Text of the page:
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Andreas Pollreisz, Gregor S. Reiter, Hrvoje Bogunovic, Lukas Baumann, Astrid Jakob, Ferdinand G. Schlanitz, Stefan Sacu, Cynthia Owsley, Kenneth R. Sloan, Christine A. Curcio, Ursula Schmidt-Erfurth; Topographic Distribution and Progression of Soft Drusen Volume in Age-Related Macular Degeneration Implicate Neurobiology of Fovea. Invest. Ophthalmol. Vis. Sci. 2021;62(2):26. doi: https://doi.org/10.1167/iovs.62.2.26.
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To refine estimates of macular soft drusen abundance in eyes with age-related macular degeneration (AMD) and evaluate hypotheses about drusen biogenesis, we investigated topographic distribution and growth rates of drusen by optical coherence tomography (OCT). We compared results to retinal features with similar topographies (cone density and macular pigment) in healthy eyes.
In a prospective study, distribution and growth rates of soft drusen in eyes with AMD were identified by human observers in OCT volumes and analyzed with computer-assistance. Published histologic data for macular cone densities (n = 12 eyes) and in vivo macular pigment optical density (MPOD) measurements in older adults with unremarkable maculae (n = 31; 62 paired eyes, averaged) were revisited. All values were normalized to Early Treatment Diabetic Retinopathy Study (ETDRS) subfield areas.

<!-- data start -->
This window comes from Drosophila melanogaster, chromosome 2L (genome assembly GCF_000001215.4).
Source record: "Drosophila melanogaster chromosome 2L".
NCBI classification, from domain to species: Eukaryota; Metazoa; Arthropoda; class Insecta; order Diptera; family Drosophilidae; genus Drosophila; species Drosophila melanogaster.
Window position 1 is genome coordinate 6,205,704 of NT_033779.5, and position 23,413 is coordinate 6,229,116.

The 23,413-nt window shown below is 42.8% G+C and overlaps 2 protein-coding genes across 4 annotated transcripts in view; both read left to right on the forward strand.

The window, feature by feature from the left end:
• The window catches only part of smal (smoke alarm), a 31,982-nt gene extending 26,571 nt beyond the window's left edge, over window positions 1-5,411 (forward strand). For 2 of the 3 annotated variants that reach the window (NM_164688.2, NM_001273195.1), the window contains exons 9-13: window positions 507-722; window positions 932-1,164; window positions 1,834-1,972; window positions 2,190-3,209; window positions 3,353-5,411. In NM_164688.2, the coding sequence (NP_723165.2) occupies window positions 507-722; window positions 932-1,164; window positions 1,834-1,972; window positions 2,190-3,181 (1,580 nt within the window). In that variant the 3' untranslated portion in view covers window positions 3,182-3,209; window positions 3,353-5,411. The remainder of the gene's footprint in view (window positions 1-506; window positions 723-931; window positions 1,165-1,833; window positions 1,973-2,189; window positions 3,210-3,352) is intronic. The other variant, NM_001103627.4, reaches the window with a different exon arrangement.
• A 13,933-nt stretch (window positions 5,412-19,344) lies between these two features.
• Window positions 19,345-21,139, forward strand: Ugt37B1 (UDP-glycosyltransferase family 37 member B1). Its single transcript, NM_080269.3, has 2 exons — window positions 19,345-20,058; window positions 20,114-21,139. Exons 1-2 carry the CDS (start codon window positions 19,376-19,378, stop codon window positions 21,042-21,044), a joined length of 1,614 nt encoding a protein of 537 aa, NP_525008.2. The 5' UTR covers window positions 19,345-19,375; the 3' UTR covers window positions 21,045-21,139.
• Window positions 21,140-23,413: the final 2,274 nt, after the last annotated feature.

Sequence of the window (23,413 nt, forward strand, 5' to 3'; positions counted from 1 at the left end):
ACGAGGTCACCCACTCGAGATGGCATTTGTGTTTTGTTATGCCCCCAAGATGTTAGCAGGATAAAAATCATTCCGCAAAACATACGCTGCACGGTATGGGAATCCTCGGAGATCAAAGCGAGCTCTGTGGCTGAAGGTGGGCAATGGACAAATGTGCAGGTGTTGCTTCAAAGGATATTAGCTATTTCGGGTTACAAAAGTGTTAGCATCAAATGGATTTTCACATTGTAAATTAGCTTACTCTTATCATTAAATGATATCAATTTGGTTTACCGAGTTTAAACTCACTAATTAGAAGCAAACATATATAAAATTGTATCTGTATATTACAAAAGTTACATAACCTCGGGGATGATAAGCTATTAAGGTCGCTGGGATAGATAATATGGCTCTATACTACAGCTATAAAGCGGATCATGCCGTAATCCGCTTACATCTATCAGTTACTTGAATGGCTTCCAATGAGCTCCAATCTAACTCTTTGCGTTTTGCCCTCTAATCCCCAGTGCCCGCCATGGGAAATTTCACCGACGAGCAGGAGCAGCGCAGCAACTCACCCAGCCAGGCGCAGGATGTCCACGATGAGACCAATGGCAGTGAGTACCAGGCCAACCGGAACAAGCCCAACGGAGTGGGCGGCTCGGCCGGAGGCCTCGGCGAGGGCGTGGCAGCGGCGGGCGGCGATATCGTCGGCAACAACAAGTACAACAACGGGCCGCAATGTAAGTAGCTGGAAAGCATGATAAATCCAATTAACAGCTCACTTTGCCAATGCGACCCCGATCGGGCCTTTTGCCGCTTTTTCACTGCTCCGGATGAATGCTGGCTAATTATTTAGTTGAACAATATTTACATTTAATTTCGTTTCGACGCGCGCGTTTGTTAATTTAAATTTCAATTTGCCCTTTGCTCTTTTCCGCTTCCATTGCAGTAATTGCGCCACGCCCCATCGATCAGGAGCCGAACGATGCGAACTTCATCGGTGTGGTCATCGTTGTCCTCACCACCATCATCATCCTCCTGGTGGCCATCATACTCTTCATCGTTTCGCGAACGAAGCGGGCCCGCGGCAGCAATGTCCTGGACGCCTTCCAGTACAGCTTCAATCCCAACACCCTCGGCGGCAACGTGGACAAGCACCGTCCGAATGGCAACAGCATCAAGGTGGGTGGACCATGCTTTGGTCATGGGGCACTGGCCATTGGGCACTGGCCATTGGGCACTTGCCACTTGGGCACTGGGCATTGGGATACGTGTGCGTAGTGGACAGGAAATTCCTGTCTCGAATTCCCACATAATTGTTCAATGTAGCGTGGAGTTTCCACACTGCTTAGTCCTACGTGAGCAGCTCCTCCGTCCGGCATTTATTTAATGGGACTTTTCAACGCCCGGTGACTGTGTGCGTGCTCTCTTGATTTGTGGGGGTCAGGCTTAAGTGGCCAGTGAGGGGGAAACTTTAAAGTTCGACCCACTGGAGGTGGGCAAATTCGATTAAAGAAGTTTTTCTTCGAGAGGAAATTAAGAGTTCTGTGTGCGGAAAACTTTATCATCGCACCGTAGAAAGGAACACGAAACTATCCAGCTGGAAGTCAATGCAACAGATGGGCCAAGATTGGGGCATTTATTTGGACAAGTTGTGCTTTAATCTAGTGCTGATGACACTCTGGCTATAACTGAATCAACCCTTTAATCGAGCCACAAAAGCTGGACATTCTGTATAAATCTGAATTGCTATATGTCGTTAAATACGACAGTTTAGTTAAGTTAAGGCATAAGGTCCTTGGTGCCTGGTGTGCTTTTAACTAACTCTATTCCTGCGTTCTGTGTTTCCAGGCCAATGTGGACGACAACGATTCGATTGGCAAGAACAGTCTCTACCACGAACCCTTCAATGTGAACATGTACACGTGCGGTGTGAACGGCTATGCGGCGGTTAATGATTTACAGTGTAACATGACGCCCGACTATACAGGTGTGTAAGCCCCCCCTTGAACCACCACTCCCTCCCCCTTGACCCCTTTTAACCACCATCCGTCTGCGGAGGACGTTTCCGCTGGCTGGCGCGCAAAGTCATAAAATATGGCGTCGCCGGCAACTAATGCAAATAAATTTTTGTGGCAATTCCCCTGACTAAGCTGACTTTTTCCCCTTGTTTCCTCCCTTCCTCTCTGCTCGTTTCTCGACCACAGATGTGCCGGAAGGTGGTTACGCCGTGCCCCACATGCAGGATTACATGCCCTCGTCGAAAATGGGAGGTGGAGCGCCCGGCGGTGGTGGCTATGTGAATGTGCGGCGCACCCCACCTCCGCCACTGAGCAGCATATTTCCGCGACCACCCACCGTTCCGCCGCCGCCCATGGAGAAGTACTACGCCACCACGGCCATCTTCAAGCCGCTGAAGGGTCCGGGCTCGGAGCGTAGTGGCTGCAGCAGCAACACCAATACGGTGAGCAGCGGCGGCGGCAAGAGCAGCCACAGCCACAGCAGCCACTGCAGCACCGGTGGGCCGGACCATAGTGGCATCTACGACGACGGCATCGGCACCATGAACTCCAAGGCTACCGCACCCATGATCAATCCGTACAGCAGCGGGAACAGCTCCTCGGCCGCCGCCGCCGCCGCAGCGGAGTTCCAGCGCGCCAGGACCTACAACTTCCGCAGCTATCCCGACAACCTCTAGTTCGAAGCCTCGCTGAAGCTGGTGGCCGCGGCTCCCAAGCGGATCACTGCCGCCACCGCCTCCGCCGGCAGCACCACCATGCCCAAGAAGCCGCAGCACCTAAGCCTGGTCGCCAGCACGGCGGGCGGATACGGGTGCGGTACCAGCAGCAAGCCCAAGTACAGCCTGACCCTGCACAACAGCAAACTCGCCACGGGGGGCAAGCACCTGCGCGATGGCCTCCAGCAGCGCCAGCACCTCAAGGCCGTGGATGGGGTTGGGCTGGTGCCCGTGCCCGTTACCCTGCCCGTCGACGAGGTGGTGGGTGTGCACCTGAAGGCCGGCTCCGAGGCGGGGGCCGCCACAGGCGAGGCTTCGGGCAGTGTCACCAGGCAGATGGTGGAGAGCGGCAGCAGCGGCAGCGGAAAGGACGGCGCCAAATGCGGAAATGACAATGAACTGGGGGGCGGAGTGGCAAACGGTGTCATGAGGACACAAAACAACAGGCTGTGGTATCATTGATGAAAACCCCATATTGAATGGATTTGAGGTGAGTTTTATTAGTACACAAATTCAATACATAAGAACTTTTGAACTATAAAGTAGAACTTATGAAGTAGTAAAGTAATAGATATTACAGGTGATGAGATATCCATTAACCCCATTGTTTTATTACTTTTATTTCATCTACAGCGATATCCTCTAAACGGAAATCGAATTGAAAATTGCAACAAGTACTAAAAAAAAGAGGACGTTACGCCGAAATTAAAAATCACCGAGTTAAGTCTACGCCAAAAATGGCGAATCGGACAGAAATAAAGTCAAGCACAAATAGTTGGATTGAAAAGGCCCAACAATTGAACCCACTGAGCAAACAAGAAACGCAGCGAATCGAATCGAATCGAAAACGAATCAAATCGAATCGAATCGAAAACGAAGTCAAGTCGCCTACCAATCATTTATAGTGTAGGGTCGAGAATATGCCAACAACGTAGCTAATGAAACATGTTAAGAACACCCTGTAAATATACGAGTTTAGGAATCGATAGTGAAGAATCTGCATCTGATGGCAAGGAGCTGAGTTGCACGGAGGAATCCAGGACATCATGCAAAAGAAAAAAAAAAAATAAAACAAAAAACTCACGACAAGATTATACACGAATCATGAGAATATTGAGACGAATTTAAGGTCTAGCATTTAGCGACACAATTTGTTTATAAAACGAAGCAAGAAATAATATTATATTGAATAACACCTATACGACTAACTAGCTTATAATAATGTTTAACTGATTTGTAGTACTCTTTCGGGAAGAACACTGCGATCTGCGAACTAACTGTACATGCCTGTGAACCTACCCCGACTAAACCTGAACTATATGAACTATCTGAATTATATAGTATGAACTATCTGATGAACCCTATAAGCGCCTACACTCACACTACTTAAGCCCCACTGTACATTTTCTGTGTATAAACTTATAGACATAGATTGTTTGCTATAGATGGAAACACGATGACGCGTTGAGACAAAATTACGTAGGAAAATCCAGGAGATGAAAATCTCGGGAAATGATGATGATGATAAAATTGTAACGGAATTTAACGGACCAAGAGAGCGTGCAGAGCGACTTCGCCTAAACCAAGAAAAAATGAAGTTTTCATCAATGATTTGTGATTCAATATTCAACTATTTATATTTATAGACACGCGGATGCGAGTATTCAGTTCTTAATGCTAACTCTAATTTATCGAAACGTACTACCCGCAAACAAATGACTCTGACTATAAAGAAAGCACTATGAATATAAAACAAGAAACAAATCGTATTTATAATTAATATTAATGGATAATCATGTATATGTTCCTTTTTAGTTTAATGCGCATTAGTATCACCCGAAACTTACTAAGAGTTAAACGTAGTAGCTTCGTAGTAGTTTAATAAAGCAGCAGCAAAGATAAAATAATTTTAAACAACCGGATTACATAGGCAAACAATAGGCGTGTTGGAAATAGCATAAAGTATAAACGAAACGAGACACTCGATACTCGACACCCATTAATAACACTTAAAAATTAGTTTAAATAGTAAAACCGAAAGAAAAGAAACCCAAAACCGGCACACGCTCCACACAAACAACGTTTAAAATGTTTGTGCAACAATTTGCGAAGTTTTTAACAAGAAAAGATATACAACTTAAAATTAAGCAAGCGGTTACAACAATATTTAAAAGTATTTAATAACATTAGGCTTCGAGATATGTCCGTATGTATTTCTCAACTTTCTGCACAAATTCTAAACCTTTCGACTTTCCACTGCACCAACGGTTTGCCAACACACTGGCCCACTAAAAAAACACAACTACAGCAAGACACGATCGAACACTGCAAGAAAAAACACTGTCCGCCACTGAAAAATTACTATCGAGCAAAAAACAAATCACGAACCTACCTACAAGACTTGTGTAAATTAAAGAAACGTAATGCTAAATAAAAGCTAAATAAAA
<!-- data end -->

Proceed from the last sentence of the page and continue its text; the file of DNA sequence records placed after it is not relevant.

Sixty-two eyes of 44 patients were imaged for periods up to 78 months. Soft drusen volume per unit volume at baseline is 24.6-fold and 2.3-fold higher in the central ETDRS subfield than in outer and inner rings, respectively, and grows most prominently there. Corresponding ratios (central versus inner and central versus outer) for cone density in donor eyes is 13.3-fold and 5.1-fold and for MPOD, 24.6 and 23.9-fold, and 3.6 and 3.6-fold.
Normalized soft drusen volume in AMD eyes as assessed by OCT is ≥ 20-fold higher in central ETDRS subfields than in outer rings, paralleling MPOD distribution in healthy eyes. Data on drusen volume support this metric for AMD risk assessment and clinical trial outcome measure. Alignment of different data modalities support the ETDRS grid for standardizing retinal topography in mechanistic studies of drusen biogenesis.
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